Amazon bringing physical product shopping into games is a prime example of monetising fandom
Photo: Yan Krukau
Earlier this week, Amazon announced an initiative called Amazon Anywhere. It enables mobile games to offer consumers the ability to purchase physical products (e.g., toys and merchandise) directly inside the game. The first project to adopt this is Peridot, Niantic’s AR game, where gamers can buy physical merchandise and toys in-game.
Amazon Anywhere works for mobile apps more broadly, so will have implications across entertainment and beyond. Looking at the move from the games angle here are our initial thoughts.
Unlocking physical product shopping in mobile games, while users are directly engaged in the session, is a valuable and important step for Amazon as well as mobile games developers because:
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- The excitement and intent to purchase is likely at its highest when gamers are engaged and invested in a session. This means higher conversion rates on product sales.
- Physical products often command higher absolute price points than digital products, which can help drive growth of in-game sales and revenue more broadly.
- It encourages games developers to get involved by solving the potential engagement cannibalisation conundrum (i.e., if we sent gamers to the shop and away from our game, are we actually cannibalising engagement with the game itself and impacting long term growth of engagement?)
- It helps developers monetise fandom, rather than just engagement. This is a key strategic imperative for games companies that hope to grow as cloud gaming starts to grow and devalue access to individual games, similarly to how this took place with music and video streaming. In the streaming era, monetising fandom typically carries higher margins than monetising access. Amazon Anywhere is enabling developers to action this transition effectively.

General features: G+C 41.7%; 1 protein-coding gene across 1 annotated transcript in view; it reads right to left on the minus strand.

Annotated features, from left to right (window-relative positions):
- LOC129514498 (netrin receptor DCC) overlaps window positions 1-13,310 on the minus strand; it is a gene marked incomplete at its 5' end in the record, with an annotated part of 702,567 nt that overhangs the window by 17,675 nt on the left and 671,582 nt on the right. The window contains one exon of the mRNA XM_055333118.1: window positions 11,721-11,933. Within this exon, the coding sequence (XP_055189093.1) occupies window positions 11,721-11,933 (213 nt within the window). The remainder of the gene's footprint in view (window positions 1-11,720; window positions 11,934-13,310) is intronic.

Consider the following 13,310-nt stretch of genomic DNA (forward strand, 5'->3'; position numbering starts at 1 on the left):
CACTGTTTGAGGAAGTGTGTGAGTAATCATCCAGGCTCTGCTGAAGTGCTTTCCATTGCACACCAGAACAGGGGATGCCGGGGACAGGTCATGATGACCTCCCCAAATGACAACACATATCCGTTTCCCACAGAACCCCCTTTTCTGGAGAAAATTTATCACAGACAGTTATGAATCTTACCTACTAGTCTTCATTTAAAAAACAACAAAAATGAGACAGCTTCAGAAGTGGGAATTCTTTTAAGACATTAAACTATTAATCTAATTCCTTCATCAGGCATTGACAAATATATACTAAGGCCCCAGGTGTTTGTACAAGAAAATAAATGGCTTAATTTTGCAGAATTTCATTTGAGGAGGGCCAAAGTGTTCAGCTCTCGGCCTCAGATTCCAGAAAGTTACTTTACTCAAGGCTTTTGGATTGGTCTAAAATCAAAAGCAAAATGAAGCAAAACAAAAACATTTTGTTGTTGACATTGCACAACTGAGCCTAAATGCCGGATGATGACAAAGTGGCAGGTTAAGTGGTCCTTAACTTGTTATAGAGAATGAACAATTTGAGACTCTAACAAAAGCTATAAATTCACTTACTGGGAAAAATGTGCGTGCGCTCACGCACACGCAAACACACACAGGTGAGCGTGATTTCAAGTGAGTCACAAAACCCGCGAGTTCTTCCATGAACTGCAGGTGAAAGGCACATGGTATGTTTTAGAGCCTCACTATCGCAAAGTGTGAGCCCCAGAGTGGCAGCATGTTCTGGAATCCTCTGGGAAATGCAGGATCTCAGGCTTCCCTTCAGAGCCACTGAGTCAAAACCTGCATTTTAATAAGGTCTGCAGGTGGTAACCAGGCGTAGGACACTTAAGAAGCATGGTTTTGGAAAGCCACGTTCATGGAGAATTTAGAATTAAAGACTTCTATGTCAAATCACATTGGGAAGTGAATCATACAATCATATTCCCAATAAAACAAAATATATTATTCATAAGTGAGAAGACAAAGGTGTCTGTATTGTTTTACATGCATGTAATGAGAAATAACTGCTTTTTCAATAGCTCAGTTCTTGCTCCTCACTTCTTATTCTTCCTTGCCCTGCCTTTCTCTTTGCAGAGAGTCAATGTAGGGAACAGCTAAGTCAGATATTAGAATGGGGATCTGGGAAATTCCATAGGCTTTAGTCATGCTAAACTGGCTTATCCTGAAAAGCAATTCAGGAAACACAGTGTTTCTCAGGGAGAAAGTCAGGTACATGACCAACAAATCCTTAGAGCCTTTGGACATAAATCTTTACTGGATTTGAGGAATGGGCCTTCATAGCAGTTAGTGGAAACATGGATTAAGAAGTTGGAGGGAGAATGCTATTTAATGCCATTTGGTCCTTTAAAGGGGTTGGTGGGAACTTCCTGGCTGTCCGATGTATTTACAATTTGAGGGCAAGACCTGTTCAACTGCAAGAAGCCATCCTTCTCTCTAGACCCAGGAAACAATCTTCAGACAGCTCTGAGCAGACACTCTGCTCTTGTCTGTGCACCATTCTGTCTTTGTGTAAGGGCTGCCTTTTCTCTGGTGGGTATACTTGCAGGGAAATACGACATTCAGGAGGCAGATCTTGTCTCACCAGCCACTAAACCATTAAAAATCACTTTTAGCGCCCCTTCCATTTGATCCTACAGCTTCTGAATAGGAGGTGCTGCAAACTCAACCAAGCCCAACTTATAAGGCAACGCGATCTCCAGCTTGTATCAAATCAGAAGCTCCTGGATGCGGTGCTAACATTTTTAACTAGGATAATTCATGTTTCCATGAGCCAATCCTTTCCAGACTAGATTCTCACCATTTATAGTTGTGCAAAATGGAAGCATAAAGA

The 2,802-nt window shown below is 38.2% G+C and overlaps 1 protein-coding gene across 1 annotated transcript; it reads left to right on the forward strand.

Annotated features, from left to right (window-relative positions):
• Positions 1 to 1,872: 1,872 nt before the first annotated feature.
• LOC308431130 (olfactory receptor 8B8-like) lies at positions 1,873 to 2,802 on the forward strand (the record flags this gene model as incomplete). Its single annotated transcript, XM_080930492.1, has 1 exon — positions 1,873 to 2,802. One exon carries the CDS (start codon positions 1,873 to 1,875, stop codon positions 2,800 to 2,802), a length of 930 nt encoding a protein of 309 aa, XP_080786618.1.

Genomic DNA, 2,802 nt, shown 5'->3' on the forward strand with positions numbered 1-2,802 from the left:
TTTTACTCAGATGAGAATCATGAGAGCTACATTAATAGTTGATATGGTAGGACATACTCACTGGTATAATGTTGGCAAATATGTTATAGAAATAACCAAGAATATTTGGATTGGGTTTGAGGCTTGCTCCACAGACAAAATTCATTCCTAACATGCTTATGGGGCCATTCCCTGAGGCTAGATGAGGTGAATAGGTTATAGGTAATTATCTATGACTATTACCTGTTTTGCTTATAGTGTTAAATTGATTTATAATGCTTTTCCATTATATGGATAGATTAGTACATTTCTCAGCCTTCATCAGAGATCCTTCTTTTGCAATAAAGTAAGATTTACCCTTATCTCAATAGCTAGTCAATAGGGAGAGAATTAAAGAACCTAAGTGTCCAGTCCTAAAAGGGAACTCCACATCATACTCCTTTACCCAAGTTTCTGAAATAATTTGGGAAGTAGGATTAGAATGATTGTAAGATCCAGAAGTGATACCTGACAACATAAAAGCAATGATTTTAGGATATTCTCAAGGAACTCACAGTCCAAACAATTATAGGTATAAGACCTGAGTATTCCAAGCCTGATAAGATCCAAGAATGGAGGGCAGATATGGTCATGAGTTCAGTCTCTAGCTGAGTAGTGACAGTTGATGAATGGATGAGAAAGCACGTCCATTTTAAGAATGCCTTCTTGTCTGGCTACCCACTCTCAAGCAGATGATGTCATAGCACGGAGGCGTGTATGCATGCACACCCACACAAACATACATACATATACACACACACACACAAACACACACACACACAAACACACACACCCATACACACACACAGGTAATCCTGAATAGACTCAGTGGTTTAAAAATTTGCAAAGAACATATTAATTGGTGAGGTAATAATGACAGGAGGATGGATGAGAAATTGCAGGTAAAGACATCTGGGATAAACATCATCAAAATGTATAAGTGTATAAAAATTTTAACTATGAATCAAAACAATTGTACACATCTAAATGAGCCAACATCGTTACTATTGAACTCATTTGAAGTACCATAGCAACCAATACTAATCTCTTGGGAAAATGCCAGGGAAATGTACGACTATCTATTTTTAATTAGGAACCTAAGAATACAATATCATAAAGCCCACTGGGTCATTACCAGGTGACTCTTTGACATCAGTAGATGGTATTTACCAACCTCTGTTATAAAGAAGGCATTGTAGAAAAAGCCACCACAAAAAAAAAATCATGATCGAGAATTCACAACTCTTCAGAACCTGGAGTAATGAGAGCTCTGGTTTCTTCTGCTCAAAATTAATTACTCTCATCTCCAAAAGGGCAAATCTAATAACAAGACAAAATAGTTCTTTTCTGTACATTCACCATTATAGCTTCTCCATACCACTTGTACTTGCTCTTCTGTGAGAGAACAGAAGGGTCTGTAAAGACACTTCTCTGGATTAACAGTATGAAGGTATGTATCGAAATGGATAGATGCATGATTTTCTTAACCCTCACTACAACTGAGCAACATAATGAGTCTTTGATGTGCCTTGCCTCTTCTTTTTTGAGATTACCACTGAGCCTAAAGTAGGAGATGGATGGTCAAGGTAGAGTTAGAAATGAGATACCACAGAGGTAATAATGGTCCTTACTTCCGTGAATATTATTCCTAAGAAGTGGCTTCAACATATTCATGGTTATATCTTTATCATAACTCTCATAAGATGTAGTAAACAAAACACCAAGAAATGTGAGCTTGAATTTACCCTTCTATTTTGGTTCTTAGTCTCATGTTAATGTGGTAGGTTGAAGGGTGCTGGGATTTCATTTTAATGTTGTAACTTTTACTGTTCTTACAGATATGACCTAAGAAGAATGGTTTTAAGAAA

MIDiA has frequently reported the incredible value of the gamer segment in recent years. Amazon is recognising the value of this highly engaged, high-spending audience by acknowledging their passion and bringing an e-commerce solution directly to where they socialise, have fun, relax, and self-express. In the saturated attention economy, a key value that companies can deliver to entertainment audiences is to help them make clunky processes more seamless, less time and attention consuming, and to help declutter in the age of information overload. Simultaneously, B2B integrations across sectors and value chains (e.g., e-commerce and games) need to be positioned as ‘win-win-wins’ (meaning they need to work for the vendor, for the end user, and provide incremental value to the partner – the developer in this case – to gain scale). Amazon Anywhere seems to be ticking all three boxes.
Expect e-commerce to become a more prevalent part of the in-game experience in the coming months and years, with some games publishers perhaps even going after the physical product and e-commerce opportunity on their own, in the near-to-mid-term. Watch this space.